Closing in on December 21, 2012, there are few credible signs of the prophesied apocalypse. However, there’s another set of 2012 predictions, one pertaining to the use of electronics in medicine that just might be worthy of your notice.
|Lusted's 1962 Paper, as reprinted in 2000|
Besides offering fascinating benchmarks for both providers and consumers of medical care, Lusted’s speculations provide us with a window into the thinking of one of the most influential, though seldom-discussed, shapers of today’s medicine.
Writing to 1962 from his envisioned 2012, Lusted made the following observations:
- "Nearly all of the body organs can now be replaced by compact artificial organs with built-in control systems. This includes the heart, kidneys, stomach, and even liver…. The ability to find the correct nerve circuits and to trace the circuit like a telephone repairman was developed in the early 1990's and it is this technique, made possible by microelectrodes and very compact flexible computers, which permits the quick hook-up of artificial organs."
- "Long flexible fiber optic bundles can be inserted into any body orifice and also into arteries and veins so that the physician can look around inside any organ in the body…The old unsolved problem of the 1960's of trying to find a small bleeding vessel in the small intestine is easily solved now because the surgeon can look around inside the intestine, with one fiber scope and simultaneously inspect the blood vessels to the intestine with a fiber scope which he has inserted into the blood vessel system."
- "Micro chemical analysis, high speed computers, the extensive use of information theory and recently developed new mathematical techniques now help identify the exact composition of the nucleic acids and a host of enzyme systems."
- "The position of the chemical constituents such as amino acids in all of the complex chemical systems is now known. It is also possible with about a 90 per cent probability of success to replace any defective amino acid within a nucleic acid. This technical development has made it possible to develop a superior system of genetics. Genetic defects which were unavoidable in the twentieth century can now be avoided, or if they do occur they can be repaired… parents can now choose to have a boy or a girl (with about 90 per cent probability of success)."
- "The early bio-medical computing systems and electronic diagnosis systems developed in the United States were sent to other countries, such as India, Africa and South America where they were very helpful to the few available doctors who were trying to look after the health of large populations."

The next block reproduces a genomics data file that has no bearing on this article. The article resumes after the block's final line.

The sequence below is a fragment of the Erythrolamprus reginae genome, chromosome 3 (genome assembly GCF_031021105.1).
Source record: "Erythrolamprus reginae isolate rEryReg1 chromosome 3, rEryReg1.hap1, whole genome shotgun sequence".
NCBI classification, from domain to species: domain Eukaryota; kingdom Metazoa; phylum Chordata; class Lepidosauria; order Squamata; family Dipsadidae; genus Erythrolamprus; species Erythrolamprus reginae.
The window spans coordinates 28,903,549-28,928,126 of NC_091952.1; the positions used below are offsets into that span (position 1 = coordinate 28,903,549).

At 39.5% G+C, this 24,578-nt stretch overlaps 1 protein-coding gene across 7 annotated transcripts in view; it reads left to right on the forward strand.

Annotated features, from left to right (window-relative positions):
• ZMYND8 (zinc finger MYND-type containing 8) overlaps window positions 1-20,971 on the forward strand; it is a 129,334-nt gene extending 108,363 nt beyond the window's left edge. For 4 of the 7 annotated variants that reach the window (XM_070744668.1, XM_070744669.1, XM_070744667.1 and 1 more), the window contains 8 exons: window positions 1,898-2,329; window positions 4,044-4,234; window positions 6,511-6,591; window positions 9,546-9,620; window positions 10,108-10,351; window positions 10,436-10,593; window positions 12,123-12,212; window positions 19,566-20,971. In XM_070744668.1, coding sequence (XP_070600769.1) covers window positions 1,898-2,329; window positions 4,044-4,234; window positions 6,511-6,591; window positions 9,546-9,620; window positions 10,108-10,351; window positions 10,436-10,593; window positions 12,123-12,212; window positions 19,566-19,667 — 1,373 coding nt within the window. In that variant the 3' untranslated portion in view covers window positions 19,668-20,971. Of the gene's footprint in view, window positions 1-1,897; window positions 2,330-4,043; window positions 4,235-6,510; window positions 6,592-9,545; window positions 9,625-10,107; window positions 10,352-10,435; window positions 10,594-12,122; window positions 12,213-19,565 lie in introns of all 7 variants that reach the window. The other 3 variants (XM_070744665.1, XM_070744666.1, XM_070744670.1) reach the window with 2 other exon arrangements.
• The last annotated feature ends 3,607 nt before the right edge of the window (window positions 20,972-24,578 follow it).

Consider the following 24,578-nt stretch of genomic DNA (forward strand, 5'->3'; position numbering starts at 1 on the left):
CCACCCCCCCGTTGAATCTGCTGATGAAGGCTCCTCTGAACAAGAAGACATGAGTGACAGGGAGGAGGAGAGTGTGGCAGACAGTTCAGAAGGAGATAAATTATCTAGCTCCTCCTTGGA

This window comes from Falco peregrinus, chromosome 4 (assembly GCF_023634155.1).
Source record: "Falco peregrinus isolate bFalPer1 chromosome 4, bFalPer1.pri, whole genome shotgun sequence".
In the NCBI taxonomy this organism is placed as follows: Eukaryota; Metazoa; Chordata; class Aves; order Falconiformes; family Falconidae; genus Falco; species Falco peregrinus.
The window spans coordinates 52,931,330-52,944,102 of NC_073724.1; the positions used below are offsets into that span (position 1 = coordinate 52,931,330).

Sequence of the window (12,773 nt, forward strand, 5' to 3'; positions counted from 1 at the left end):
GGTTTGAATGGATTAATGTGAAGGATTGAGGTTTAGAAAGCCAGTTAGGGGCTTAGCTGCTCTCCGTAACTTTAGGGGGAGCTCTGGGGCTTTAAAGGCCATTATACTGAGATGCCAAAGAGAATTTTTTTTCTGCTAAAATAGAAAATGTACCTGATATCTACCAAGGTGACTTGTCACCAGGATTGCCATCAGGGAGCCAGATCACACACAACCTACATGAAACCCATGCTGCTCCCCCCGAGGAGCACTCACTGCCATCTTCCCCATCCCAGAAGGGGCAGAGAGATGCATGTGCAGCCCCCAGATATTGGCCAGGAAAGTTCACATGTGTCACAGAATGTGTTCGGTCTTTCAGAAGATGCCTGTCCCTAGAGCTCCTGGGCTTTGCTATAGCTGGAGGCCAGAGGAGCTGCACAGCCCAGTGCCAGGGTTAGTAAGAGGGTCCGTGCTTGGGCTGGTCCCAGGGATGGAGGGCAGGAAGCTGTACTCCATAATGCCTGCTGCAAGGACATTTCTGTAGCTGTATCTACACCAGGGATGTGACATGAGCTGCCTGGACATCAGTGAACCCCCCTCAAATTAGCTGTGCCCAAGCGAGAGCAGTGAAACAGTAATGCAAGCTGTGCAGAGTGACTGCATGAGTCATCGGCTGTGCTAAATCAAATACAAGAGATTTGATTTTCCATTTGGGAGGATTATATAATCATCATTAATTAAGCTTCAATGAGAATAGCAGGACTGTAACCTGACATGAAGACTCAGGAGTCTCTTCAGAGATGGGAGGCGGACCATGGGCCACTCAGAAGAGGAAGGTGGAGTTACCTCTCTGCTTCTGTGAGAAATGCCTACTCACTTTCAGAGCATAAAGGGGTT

- "By 2000 A.D. people have become accustomed to the regular health checkup most of which they can have in their own homes. On a given day at an appointed time the person goes to some room in the house where equipment has been installed and connected to the local medical center."
It’s hard not to read through Lusted’s imagined report from 2012 without a knowing smile or a twinge of regret, but what should not be forgotten is that Lusted was writing in earnest and from the perspective of someone who was in a position to channel federal funds towards the development of the wondrous advances he predicted. Granted, many aspects of the future Lusted imagined did not come about, but this was not for a lack of trying or resources.
In my new book, Biomedical Computing: Digitizing Life in the United States (Johns Hopkins University Press, 2012), I show how Lusted’s widely influential computing advocacy (often written in collaboration with Robert Ledley, the inventor of the whole-body CT scanner) and his actions as chair of the powerful NIH Advisory Committee on Computers in Research during the early 1960s laid much of the groundwork for the computerization of biology and medicine. Computer-dependent biomedical endeavors like the Human Genome Project and Evidence-Based Medicine have many roots that can be traced to Lusted’s vision and patronage. The book also makes the case that Lusted and his fellow visionaries at the NIH sponsored work that helped to bring about major changes in computing itself, including the development of personal computers.
[I thank Dan Bouk for giving me the opportunity to share this story here!] No, Joe. Thank you!